Smash and grab
is a term first coined in South Africa to describe a criminal activity that involves the breaking of a car window and grabbing
(quickly taking) of valuables and running away. This practise occurs when the vehicle is temporarily stationary at a traffic intersection or moving at a slow speed in traffic. The perpertrators are referred to as 'smash and grabbers', and they are mostly unemployed young males. Smash and grabbers usually target items such as mobile phones, hand bags, laptops, sunglasses, cameras, watches and anything of significant value inside a car lying in the open. Smash and grabbers use instruments such as spark plugs, hard bones and many other sharp objects, and wrap their hands in some form of cloth to prevent injury in their operations. They usually operate in pairs, in which one person distracts the motorist and the other breaks and steals. Smash and grabbers are often disguised as informal traders who usually operate at street intersections selling curios, newspapers and some other small tradable items.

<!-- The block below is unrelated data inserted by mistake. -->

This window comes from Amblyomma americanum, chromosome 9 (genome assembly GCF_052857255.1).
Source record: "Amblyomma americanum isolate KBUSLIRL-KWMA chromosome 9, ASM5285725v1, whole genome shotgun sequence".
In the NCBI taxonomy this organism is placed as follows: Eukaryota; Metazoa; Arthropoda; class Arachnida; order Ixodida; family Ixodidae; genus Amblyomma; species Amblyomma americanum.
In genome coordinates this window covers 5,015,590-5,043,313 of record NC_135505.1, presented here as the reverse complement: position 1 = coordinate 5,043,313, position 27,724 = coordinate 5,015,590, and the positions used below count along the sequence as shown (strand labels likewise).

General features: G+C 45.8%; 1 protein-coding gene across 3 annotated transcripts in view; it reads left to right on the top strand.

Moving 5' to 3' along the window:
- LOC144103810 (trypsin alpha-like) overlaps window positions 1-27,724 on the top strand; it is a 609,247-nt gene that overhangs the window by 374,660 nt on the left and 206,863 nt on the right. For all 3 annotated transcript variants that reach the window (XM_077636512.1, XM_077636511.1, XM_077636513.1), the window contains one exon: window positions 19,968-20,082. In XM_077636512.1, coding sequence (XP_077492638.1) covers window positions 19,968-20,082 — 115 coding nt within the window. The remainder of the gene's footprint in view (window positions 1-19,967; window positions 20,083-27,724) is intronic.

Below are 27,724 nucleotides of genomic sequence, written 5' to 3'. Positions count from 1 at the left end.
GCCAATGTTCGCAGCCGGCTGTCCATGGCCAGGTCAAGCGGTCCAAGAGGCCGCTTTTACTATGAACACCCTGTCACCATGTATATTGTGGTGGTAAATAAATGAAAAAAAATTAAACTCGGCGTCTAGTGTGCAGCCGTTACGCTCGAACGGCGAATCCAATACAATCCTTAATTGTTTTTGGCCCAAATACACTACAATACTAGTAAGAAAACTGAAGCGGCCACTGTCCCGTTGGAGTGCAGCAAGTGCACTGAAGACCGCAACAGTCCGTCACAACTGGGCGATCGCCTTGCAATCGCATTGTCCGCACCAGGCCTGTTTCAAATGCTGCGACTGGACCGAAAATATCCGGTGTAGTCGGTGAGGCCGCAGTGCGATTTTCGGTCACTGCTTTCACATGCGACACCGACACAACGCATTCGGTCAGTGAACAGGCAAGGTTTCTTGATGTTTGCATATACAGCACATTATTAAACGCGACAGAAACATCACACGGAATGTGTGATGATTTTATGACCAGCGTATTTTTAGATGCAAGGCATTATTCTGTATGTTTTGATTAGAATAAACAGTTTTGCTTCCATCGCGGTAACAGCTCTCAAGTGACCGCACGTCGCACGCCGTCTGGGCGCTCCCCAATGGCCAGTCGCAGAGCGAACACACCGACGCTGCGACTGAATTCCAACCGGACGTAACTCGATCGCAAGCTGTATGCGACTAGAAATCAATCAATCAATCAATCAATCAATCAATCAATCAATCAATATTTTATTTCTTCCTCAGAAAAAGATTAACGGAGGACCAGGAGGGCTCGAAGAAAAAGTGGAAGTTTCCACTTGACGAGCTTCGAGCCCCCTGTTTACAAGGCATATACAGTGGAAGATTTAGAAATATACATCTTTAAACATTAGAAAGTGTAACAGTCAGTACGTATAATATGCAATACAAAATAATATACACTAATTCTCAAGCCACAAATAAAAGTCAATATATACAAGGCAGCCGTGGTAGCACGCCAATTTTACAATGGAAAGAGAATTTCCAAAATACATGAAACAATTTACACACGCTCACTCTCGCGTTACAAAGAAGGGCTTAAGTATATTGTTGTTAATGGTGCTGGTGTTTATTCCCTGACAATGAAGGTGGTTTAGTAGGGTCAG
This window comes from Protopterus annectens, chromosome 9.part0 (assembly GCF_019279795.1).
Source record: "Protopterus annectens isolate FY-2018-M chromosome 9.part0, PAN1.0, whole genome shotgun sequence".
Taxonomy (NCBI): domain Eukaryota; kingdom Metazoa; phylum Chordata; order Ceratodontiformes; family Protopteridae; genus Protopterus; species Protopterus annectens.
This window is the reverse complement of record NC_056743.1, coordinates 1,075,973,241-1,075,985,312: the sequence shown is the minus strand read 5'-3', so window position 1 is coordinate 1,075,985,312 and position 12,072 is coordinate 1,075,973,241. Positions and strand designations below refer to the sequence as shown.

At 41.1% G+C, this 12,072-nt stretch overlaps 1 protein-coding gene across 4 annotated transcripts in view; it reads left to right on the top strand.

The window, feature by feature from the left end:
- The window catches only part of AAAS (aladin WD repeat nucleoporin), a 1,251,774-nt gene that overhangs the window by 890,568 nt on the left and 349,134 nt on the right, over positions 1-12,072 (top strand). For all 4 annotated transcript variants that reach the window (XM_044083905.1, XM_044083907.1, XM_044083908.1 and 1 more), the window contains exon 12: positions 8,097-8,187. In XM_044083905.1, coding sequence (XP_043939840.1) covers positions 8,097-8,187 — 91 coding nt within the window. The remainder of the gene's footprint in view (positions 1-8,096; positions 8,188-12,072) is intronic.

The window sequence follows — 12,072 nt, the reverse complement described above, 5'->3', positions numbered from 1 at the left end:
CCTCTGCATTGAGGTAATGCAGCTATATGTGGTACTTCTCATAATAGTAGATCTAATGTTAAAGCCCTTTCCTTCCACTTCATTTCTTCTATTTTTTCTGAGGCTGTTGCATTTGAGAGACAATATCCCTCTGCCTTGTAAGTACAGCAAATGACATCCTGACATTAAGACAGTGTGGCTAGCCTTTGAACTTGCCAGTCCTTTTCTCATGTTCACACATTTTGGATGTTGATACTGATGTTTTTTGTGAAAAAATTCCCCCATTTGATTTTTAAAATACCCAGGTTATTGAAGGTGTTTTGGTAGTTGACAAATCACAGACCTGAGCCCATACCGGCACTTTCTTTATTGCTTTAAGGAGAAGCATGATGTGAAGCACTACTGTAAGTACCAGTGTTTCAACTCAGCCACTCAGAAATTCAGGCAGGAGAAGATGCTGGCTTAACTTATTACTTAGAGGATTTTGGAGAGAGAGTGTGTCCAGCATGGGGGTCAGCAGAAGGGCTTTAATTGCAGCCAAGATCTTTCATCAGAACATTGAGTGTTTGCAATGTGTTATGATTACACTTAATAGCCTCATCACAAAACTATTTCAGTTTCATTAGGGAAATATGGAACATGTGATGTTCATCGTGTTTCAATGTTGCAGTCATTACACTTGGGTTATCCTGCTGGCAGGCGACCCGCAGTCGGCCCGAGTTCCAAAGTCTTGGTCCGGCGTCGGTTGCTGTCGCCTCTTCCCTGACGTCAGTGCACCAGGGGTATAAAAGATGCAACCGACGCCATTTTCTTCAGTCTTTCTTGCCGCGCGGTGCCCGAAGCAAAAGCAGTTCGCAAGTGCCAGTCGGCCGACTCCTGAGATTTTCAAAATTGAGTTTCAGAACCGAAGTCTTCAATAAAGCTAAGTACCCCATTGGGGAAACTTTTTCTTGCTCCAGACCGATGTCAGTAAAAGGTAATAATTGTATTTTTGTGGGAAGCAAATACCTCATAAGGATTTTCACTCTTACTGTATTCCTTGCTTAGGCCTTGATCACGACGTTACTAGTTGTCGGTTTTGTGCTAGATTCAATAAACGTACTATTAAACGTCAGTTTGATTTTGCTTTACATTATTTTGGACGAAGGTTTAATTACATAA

Most of the smash and grabbers can be found in the upmarket areas of the City of Johannesburg and are most active in the traffic peak periods. In an attempt to reduce the chances of being smash and grab victims, some car owners have installed some specially designed film coating on their windows to make it difficult for the smash and grabbers to break their windows.
In the UK, smash and grab has traditionally meant smashing a shop window to steal goods, e.g. from a jeweller's shop.